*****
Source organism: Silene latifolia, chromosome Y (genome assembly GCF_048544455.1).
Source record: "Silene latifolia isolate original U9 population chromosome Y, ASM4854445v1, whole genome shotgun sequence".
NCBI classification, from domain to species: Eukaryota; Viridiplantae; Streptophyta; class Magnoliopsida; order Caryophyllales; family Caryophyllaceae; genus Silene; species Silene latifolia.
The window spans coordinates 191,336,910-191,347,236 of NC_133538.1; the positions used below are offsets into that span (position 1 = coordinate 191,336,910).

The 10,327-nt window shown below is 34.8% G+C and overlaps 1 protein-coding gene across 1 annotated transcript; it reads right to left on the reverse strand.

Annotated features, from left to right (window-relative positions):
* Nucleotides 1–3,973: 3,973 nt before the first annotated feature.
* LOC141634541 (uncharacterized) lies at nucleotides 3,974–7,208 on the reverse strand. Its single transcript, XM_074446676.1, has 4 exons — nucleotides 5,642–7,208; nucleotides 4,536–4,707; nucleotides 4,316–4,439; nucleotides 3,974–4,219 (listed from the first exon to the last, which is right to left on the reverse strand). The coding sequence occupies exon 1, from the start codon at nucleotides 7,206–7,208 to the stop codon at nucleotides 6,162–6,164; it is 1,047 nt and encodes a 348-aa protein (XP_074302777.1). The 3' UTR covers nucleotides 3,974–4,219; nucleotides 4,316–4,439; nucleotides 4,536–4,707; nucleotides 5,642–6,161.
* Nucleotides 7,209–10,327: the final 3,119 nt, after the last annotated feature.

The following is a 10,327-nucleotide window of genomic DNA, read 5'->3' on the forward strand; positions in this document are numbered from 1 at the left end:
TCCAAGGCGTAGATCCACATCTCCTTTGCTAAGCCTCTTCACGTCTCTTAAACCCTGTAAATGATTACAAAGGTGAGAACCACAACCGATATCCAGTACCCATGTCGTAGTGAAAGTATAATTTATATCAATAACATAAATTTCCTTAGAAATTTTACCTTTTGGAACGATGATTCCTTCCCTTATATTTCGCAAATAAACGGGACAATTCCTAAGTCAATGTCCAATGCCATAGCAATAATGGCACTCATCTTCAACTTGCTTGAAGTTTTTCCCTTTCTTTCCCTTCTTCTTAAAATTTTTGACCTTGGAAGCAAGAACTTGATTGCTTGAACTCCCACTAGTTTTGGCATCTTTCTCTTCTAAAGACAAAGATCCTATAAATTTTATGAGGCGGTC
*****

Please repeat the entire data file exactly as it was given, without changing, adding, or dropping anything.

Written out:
Source organism: Silene latifolia, chromosome Y (genome assembly GCF_048544455.1).
Source record: "Silene latifolia isolate original U9 population chromosome Y, ASM4854445v1, whole genome shotgun sequence".
NCBI classification, from domain to species: Eukaryota; Viridiplantae; Streptophyta; class Magnoliopsida; order Caryophyllales; family Caryophyllaceae; genus Silene; species Silene latifolia.
The window spans coordinates 191,336,910-191,347,236 of NC_133538.1; the positions used below are offsets into that span (position 1 = coordinate 191,336,910).

The 10,327-nt window shown below is 34.8% G+C and overlaps 1 protein-coding gene across 1 annotated transcript; it reads right to left on the reverse strand.

Annotated features, from left to right (window-relative positions):
* Nucleotides 1–3,973: 3,973 nt before the first annotated feature.
* LOC141634541 (uncharacterized) lies at nucleotides 3,974–7,208 on the reverse strand. Its single transcript, XM_074446676.1, has 4 exons — nucleotides 5,642–7,208; nucleotides 4,536–4,707; nucleotides 4,316–4,439; nucleotides 3,974–4,219 (listed from the first exon to the last, which is right to left on the reverse strand). The coding sequence occupies exon 1, from the start codon at nucleotides 7,206–7,208 to the stop codon at nucleotides 6,162–6,164; it is 1,047 nt and encodes a 348-aa protein (XP_074302777.1). The 3' UTR covers nucleotides 3,974–4,219; nucleotides 4,316–4,439; nucleotides 4,536–4,707; nucleotides 5,642–6,161.
* Nucleotides 7,209–10,327: the final 3,119 nt, after the last annotated feature.

The following is a 10,327-nucleotide window of genomic DNA, read 5'->3' on the forward strand; positions in this document are numbered from 1 at the left end:
TCCAAGGCGTAGATCCACATCTCCTTTGCTAAGCCTCTTCACGTCTCTTAAACCCTGTAAATGATTACAAAGGTGAGAACCACAACCGATATCCAGTACCCATGTCGTAGTGAAAGTATAATTTATATCAATAACATAAATTTCCTTAGAAATTTTACCTTTTGGAACGATGATTCCTTCCCTTATATTTCGCAAATAAACGGGACAATTCCTAAGTCAATGTCCAATGCCATAGCAATAATGGCACTCATCTTCAACTTGCTTGAAGTTTTTCCCTTTCTTTCCCTTCTTCTTAAAATTTTTGACCTTGGAAGCAAGAACTTGATTGCTTGAACTCCCACTAGTTTTGGCATCTTTCTCTTCTAAAGACAAAGATCCTATAAATTTTATGAGGCGGTC